On Saturday and Sunday, I’ll be posting more on the romance between Mary Ellum and Archie Wilson..

Next week, we’ll move forward to 1943, to a time when all five sons are involved in war work for Uncle Sam and Lad’s interests seem to be focused on Marian Irwin.

If you are enjoying this “slice of Life” from the 1940s, why not share this blog with a friend or two, who also might enjoy this look into the past.

Judy Guion

Autobiography of Mary E Wilson (2) – Mary Meets Archie Wilson – 1935

Mary E. Wilson

We really had a marvelous time in New York and somehow Archie managed to be able to drive me home alone in his car. I don’t know how he arranged it but we did not get home until 4 AM. The Perkins were furious because they stayed right with us on our drive home. I hate to mention what my mother said when I arrived home. She made it her business to call Mrs. Perkins to find out if she had really been with us in New York. I was very angry, I was 24 years old and we have been closely escorted even though we were in separate cars.

But Archie and I talked on our way home. He hated his wife and was waiting for his divorce to be finalized. He worked in New Haven for the Shell Oil Company. He lived with his parents and two brothers on Bond Street across from the G. E.. Archie was born in Scotland but had lived in Canada prior to moving to the states.

We started to see each other for a few minutes at the G.E. gates while I was en route to work and I also saw him at dances. He started attending church at St. Luke’s so we smiled at each other from a distance. Fred was not stupid, he knew what was going on, so he told my brother, Arthur. I was not dating Fred anymore but Arthur told me I should not see Archie but he did not tell my mother. We finally did start to date very discreetly with the help of Francis, Celso, my two brothers, and Archie’s two brothers.

It was evident by now we were in love with each other and we started to plan a life together when he got a divorce.

Alec, Archie’s younger brother, would come to the house to take me horseback riding. He was so handsome, he reminded me of Tyrone Power and my mother told me I was robbing the cradle because he was so young. Alec and I truly became good friends and we both loved horseback riding and I really think Archie encouraged Alec to take me out while he was working.

In spite of Archie’s impatience waiting for his divorce to become final, we really had a nice courtship. I would take a day off and we would spend it at the beach. Archie’s good friend,  Bill, and we would double date, but Bill would have to come to the house to get me.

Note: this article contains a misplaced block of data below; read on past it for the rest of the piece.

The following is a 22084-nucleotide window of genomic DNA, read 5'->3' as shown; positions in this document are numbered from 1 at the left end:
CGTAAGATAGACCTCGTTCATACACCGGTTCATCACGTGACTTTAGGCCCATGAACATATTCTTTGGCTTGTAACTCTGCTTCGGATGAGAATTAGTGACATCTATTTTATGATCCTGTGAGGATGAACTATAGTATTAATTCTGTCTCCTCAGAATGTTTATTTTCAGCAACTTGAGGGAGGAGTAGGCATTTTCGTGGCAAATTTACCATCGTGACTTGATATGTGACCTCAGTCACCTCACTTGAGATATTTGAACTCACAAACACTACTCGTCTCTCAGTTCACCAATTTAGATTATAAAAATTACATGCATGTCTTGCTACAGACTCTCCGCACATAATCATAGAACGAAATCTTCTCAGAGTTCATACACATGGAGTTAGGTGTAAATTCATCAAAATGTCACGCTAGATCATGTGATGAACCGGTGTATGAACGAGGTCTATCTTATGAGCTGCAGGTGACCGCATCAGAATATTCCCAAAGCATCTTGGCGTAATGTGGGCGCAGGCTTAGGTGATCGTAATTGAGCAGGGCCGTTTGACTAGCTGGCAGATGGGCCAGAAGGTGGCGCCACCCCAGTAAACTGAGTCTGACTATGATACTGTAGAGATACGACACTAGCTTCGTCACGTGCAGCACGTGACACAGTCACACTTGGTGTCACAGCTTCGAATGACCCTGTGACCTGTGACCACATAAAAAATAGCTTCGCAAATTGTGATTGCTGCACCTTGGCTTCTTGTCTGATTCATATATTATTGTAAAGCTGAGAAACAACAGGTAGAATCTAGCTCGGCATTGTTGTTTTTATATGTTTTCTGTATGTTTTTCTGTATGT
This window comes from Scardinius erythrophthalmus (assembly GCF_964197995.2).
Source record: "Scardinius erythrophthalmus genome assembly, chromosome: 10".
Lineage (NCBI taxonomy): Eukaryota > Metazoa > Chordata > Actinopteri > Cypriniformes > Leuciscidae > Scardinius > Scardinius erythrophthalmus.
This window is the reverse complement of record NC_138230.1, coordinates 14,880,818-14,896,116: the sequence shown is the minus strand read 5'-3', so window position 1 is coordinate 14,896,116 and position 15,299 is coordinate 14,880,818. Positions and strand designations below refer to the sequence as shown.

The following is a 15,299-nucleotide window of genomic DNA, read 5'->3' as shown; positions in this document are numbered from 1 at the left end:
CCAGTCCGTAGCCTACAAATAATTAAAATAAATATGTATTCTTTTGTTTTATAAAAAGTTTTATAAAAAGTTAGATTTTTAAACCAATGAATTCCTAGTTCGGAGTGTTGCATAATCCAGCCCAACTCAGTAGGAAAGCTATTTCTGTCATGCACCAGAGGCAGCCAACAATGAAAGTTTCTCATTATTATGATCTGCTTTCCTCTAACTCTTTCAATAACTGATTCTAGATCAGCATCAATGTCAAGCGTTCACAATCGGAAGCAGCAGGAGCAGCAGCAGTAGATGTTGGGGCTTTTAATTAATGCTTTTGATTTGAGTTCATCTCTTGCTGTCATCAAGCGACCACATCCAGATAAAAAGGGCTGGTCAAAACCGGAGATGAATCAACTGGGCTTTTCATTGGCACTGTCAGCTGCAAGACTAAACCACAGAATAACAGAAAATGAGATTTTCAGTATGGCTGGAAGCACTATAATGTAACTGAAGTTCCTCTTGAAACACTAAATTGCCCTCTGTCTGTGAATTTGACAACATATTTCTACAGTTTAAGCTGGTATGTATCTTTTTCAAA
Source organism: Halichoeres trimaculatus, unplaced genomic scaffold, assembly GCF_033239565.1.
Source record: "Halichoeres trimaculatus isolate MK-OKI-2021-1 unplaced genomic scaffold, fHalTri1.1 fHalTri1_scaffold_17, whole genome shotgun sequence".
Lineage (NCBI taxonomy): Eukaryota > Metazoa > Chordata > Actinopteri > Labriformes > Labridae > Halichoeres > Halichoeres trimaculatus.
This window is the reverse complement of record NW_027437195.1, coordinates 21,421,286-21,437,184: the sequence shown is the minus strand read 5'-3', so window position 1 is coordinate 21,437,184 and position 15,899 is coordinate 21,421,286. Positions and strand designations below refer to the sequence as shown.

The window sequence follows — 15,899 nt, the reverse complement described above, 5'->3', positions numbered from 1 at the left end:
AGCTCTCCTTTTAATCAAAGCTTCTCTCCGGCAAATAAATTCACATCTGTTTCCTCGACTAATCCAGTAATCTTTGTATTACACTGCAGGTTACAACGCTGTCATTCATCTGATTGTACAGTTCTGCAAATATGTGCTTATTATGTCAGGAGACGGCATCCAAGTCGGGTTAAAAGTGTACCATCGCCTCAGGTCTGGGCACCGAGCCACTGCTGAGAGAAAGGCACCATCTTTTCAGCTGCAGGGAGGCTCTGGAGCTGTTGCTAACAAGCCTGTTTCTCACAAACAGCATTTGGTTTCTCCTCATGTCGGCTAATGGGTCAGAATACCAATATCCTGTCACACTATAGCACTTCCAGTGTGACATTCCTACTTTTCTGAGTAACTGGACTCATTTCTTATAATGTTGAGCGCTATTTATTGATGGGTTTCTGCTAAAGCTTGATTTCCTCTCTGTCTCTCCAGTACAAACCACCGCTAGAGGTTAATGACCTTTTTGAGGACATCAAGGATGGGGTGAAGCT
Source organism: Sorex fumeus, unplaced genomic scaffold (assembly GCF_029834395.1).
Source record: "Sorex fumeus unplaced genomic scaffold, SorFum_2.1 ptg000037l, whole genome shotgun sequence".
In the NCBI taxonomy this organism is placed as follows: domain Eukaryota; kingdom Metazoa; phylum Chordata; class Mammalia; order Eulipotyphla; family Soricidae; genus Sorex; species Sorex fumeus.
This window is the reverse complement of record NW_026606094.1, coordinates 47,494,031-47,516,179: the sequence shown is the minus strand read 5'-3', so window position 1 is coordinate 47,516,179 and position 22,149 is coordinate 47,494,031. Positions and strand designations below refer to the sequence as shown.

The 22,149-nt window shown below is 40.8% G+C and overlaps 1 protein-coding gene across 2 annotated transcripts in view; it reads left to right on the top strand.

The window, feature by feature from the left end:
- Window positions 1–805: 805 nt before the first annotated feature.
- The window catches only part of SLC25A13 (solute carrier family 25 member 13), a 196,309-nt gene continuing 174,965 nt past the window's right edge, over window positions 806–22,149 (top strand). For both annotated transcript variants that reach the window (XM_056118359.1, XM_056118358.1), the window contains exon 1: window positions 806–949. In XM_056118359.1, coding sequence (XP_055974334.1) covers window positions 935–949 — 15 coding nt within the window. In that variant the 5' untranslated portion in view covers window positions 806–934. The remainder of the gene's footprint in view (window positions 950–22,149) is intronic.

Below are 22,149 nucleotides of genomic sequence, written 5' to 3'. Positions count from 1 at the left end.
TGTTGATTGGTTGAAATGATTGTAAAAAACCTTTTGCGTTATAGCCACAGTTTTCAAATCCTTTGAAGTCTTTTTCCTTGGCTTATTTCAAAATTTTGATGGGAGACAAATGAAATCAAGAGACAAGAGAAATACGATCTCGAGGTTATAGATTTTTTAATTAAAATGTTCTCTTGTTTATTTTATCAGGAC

Archie and Bill both worked for the Shell Company and I often wondered what Bill’s girlfriend thought about it all.

My mother thought Bill was really nice and I really think she was having hopes again for her spinster daughter because by now I was 25 years old.

Next weekend, we’ll find out what 1936 and 1937 have in store for Mary. Will she marry Archie or will they have to continue to wait?

On Monday, I’ll start a week of letters written in 1941. Lad, Dan, Ced and Dick are all very concerned about the draft and what it will mean for each of them.

Judy Guion

Autobiography of Mary E. Wilson (1) – Mary Meets Archie Wilson – 1935

Mary E. Wilson

1935

          I was now 24 years old and my mother was beginning to worry I was not going to get married. It was at this time I had gone to a dance at the Ritz Ballroom with Francis and I met a good-looking man who asked me to dance. He was with Herbert Perkins, the brother of Ted. Herb formally introduced us and his name was Archie Wilson. I think we were attracted to each other the moment we met. We danced every dance together that night and a very popular dance tune at the time was “When I Grow Too Old to Dream”. He took me home. I really don’t know who took Francis home, maybe Herbie but Archie was cute.

I remember telling my mother about a nice young man I met and as usual my mother asked, “What is his nationality?”, “What is his religion?”, And, “What did he do for a living?”. I had not asked and did not know.

I thought about him often. I had to go to a Sunday school meeting at Mrs. Saul’s house and believe it or not she was discussing her godchild and saying how sorry she was for him. He and his wife had separated and they were getting a divorce. She was referring to Archie, he had been married less than a year. I felt really disappointed but figured you can’t win them all but we had seemed to be mutually attracted to each other.

I started to see him in charge and as I said he was friendly with the Perkins’. I saw him again and the dance but did not go home with him. He was a nice person and I loved dancing with him. He seemed to be showing up at places I attended. I very discreetly started to question Fred about him but he said nothing nice about Archie.